DeSantis puts property tax payments on hold for Ian-damaged homes, businesses

Governor plans special session on storm rebates; more reforms for beleaguered property insurance system

By: - October 20, 2022 4:40 pm

Gov. Ron DeSantis made a public appearance in Fort Myers Beach on Oct. 20, 2022. Source: Screenshot/DeSantis Facebook

Gov. Ron DeSantis announced Thursday that he is extending deadlines for paying property taxes on residential and commercial buildings “that were destroyed or otherwise rendered uninhabitable” by Hurricane Ian.

The idea is to pause tax payments in 26 counties until the Legislature can convene before the end of the year to pass a relief package into law. The House and Senate leaders who will take control following the November elections “are eager to come back to be able to make this relief permanent for the victims of Hurricane Ian, particularly those who had a total loss of their home or of their business,” DeSantis said.

“I do not have the ability as governor to eliminate property tax obligations, so this will delay the payment dates. And the reason why we’re doing that is we want to give us time so that the Legislature can come in sometime after the election but before the end of the year and provide rebates for the affected homeowners and property owners,” the governor said.

The Legislature has already passed legislation providing tax relief for storm-damaged structures but it doesn’t take effect until Jan. 1, DeSantis said.

“So, we’re going to make that retroactive; we’re going to make sure that relief is there,” he said.

Additionally, the Legislature will consider whether additional aid “to help communities that have been affected, particularly here in Southwest Florida.” That could include payments to offset property tax losses to local governments that rely on them to provide essential services, DeSantis said.

He also plans additional but as yet unstated reforms to the property insurance system. The Legislature approved a reform package during a special session earlier this year but that has done little to arrest spiraling premiums. The Florida Office of Insurance Regulation estimates Ian-related claims at nearly $6.5 billion.

26 counties

The governor issued an executive order delaying the due date for 2022 assessments to Jan. 1, 2023 the date they are deemed delinquent to June 1 that year, among other revisions to due dates and discounts for early payments.

“The last thing I think we want is, you know, someone loses their home and then they are getting hit up for property taxes on a home that doesn’t exist anymore,” DeSantis said.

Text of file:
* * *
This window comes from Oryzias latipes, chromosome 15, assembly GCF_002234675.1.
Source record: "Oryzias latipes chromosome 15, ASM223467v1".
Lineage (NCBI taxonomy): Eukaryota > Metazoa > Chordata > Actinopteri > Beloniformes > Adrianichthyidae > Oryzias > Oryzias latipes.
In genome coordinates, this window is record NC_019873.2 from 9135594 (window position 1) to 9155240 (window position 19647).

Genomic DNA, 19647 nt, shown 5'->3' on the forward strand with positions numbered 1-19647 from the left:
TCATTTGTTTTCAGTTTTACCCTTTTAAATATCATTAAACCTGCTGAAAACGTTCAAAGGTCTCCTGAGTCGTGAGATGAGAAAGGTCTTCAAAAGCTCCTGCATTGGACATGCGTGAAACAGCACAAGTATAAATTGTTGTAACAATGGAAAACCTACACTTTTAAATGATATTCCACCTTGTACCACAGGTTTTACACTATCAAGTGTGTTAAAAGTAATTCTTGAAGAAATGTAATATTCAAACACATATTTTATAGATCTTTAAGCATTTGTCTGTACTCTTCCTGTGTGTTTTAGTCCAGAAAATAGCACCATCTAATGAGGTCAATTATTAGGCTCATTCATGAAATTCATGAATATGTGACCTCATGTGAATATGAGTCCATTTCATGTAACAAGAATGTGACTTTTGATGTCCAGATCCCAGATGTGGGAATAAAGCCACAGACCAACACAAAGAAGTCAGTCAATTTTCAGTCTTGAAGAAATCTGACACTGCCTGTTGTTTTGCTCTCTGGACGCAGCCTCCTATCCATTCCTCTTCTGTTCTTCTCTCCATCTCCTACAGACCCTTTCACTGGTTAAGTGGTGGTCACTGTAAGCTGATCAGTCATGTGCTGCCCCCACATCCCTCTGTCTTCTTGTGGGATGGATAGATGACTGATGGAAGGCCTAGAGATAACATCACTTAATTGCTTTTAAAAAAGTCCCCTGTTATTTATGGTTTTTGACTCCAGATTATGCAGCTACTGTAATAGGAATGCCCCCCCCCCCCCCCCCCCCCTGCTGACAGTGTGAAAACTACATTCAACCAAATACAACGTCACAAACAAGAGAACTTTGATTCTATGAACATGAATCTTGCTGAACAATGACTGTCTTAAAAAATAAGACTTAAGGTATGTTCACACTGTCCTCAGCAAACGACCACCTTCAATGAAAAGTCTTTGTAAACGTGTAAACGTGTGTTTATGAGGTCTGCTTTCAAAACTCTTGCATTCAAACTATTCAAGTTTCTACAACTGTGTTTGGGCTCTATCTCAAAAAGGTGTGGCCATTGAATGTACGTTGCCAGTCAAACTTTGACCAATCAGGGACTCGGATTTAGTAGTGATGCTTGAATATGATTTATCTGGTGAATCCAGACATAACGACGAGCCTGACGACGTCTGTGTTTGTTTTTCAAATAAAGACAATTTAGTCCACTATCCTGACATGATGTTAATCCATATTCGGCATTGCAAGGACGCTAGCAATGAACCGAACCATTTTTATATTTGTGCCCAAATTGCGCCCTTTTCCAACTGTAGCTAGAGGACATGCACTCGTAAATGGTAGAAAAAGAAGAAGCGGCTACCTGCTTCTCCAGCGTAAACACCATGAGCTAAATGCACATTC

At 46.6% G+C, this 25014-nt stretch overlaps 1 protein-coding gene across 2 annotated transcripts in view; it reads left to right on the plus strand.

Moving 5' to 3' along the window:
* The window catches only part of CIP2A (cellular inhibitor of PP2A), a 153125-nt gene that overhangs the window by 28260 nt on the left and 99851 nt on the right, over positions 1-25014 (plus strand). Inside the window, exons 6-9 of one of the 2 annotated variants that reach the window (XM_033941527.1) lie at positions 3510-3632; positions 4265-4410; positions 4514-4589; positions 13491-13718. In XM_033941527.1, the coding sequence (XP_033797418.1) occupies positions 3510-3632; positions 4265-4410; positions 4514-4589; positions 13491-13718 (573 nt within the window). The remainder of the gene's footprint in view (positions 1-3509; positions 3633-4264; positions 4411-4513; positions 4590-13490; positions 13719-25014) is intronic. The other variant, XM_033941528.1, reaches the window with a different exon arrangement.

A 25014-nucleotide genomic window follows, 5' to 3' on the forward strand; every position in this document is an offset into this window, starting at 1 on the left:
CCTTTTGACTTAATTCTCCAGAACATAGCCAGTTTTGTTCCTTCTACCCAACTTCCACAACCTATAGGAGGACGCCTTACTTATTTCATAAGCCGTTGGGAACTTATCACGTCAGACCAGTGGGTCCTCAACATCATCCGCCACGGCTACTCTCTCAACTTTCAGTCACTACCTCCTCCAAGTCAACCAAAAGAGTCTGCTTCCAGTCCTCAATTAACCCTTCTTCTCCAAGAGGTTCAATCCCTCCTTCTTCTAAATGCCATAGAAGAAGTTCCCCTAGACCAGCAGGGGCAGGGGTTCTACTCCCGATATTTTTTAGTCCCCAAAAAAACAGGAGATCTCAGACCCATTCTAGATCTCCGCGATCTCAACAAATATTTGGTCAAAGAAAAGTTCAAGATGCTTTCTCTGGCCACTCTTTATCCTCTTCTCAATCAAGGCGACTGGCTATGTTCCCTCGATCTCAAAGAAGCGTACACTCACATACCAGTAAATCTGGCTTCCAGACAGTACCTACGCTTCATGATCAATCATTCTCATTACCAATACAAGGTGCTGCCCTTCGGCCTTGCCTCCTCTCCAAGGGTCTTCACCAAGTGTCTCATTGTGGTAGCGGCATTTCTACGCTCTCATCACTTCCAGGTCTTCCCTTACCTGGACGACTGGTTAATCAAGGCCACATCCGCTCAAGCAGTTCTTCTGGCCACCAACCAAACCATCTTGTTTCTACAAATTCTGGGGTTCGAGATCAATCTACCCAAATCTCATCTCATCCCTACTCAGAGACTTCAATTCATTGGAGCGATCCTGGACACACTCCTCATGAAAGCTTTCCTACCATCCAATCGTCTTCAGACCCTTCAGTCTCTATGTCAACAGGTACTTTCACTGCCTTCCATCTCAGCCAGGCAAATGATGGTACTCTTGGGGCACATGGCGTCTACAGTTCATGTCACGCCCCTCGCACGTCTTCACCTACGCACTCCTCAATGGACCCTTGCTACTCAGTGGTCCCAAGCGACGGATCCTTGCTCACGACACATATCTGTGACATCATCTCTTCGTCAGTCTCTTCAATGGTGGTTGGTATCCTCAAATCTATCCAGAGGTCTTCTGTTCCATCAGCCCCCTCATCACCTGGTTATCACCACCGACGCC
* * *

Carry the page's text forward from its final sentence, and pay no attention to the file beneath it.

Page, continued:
The rebates would be available to property owners in 26 counties eligible for personal assistance through the Federal Emergency Management Agency: Brevard, Charlotte, Collier, DeSoto, Flagler, Glades, Hardee, Hendry, Highlands, Hillsborough, Lake, Lee, Manatee, Monroe, Okeechobee, Orange, Osceola, Palm Beach, Pasco, Pinellas, Polk, Putnam, Sarasota, Seminole, St. Johns and Volusia.

In Lee County alone, property appraiser Matt Caldwell estimated that 100,000 of the 550,000 property parcels on the books “are going to have to be significantly reviewed over the next eight months.”

Meanwhile, FEMA announced that the federal government has provided more than $1 billion in Ian-related aid: $545 million in household assistance and $302 to the state for emergency response and recovery. In addition, the Small Business Administration has given $130 million in disaster loans and National Flood Insurance Program has paid $98 million in claims.

Fashionably late

Fentrice Driskell, a Hillsborough County Democrat slated to lead her party’s House caucus, said DeSantis has been late to address the severity of the insurance crisis.

Fentrice Driskell. Credit: Florida House

“The governor and the Legislature played culture war politics while the media reported story after story about the housing insurance market,” Driskell said in a written statement.

“We’re glad Gov. DeSantis is finally on board with what Florida Democrats have been saying the whole time: Our property insurance market is in crisis and Floridians are suffering. I’m just sorry it took a hurricane to get him to act,” she continued.

“Obviously, we will need to see what they propose. Our last special session was specifically about property insurance, and it didn’t even come close to solving the problem. We’ll need to see specific plans and how they’ll actually help the people of Florida. This is not the time for half-measures.”

Note: This story has been updated to include Fentrice Driskell’s comments and details from the governor’s executive order.

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Michael Moline
Michael Moline

Michael Moline has covered politics and the legal system for more than 30 years. He is a former managing editor of the San Francisco Daily Journal and former assistant managing editor of The National Law Journal. He began his career covering the Florida Capitol for United Press International. More recently, he wrote for Florida Politics.

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